Ponte City – a South African landmark – rises again
Hijacked by gangs and buried in trash, Africa's tallest apartment building gets a new look: out with the orange shag rugs, in with "Global Fusion."
Johannesburg, South Africa
With bouncing step, Nour Addine Ayyoub walks toward what is known here as "the core."Skip to next paragraph
Subscribe Today to the Monitor
"Don't look, don't look yet," he says. He stops and leans one elbow on a tired, rusted railing – the only barrier between him and a hundred-foot drop. He's grinning.
"OK," he says proudly. "Look."
Soaring upward is the empty, inner cylinder of one of South Africa's most famous structures: Ponte City, the tallest residential building in the Southern Hemisphere.
Fifty-four stories of dirty concrete and broken windows claw toward a circle of open air; pigeons swoop through the dimness. Below, seven stories, are the exposed, sloping boulders that make up the core's floor. Builders weren't able to blast away the rock to make a flat surface.
Well, yes. A strange comparison for a developer to make, perhaps – but for Ayyoub and codeveloper David Selvan, who are putting more than $12 million into the Ponte's rehabilitation, the plotline of life, death, and rebirth seems to hold appeal. And apparently this means no shying away from signs of the building's menacing past.
What about the rumor that people got pushed down the core during the 1990s when Ponte City became synonymous with African crime and urban decay?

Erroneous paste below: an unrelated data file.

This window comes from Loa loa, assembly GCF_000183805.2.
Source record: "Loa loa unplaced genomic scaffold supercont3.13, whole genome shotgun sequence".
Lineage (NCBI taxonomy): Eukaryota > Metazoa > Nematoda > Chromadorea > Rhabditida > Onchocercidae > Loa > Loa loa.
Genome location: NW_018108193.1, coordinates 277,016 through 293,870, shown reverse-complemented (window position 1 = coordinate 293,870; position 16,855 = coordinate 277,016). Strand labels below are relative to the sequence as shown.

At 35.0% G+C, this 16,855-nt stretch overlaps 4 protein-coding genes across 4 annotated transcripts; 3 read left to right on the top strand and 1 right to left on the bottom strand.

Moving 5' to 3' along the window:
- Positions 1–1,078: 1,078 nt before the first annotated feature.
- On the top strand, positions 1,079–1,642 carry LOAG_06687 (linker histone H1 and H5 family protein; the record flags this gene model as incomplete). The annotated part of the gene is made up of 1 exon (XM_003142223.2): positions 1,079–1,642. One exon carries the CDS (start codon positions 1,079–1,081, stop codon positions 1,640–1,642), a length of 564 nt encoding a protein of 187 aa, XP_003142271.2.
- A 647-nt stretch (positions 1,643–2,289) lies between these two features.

"Oh I'm sure," he says. "It was Johannesburg."
• • •
Once, in the 1970s, Ponte was the place to live in Johannesburg, which people here called the New York City of Africa. It was on the edge of Hillbrow, a bustling, cosmopolitan neighborhood of artists and intellectuals where cafes and bookshops stayed open late and where, even under the tight rule of apartheid, interracial mixing was common.
"Hillbrow was really the center of life," recalls architect Rodney Grosskopff, who started designing the Ponte in 1973. After brainstorming with his colleagues, Mr. Grosskopff decided to make this new residential structure a cylinder – the first circular skyscraper in Africa, perched on a cliff-like peninsula overlooking downtown's main eastern artery.
"It would be a new thing, to go and build a round tower," he recalls.
He knew it had to be tall to fit all the units that the developers wanted, so he designed a 568-foot concrete and steel giant, adding a new focal point to the city's skyline. Because of bylaws requiring kitchens and bathrooms to have a window, he decided to leave an open, 32,000 square foot inner core, which let light into apartments from both sides. They put retail stores at the bottom and had plans to include an indoor ski slope on the core floor. They built saunas and chrome bars in all the penthouses.
"You can imagine my surprise when I went back to one of those penthouses [recently]," he says, "and there was still orange, shaggy dog carpeting – on the walls."
Then, in the 1990s, the end of apartheid in South Africa meant that anyone could move into the formerly whites-only downtown. Hillbrow, one of the "gray areas" where both races lived and worked, became an epicenter for this newfound freedom. But soon, white flight, employment shortages and a flood of jobless immigrants from other African countries set the neighborhood – like the rest of downtown Johannesburg – into an economic tailspin. Crime rates soared.